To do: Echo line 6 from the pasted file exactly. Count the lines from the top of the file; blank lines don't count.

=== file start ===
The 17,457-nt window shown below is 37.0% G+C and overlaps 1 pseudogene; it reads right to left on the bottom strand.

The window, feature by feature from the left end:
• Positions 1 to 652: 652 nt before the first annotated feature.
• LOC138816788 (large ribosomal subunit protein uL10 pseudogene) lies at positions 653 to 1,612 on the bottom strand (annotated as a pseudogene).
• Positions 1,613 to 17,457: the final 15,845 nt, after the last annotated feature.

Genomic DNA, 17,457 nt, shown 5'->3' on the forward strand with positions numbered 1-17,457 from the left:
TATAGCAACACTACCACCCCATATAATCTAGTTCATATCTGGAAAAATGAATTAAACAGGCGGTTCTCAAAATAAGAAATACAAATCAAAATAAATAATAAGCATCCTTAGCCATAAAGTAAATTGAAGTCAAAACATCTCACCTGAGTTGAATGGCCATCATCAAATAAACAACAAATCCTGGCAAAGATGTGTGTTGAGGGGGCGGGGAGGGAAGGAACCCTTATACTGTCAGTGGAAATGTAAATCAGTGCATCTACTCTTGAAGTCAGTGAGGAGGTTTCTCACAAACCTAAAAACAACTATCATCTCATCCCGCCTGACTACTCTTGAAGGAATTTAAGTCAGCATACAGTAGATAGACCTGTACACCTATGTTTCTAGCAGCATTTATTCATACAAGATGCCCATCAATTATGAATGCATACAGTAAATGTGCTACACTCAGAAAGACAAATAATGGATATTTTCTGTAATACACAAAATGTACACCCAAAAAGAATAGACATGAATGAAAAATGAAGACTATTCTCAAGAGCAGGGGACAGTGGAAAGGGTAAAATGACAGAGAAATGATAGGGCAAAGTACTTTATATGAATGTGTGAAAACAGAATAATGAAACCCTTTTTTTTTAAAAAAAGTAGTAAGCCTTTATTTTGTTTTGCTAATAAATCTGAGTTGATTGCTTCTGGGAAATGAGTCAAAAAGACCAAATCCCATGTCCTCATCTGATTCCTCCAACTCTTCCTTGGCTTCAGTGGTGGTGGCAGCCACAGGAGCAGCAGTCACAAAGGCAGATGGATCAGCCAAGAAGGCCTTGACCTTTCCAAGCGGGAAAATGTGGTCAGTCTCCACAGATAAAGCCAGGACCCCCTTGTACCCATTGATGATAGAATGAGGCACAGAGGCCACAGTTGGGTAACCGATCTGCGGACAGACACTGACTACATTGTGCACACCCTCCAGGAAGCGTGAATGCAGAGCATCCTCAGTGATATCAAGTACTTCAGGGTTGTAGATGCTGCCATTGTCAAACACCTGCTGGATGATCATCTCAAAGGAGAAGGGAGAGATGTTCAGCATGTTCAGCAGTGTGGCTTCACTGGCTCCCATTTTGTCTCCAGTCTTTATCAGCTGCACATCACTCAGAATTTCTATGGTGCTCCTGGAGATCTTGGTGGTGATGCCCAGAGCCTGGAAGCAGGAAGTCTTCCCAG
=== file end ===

Genomic DNA, 17,457 nt, shown 5'->3' on the forward strand with positions numbered 1-17,457 from the left: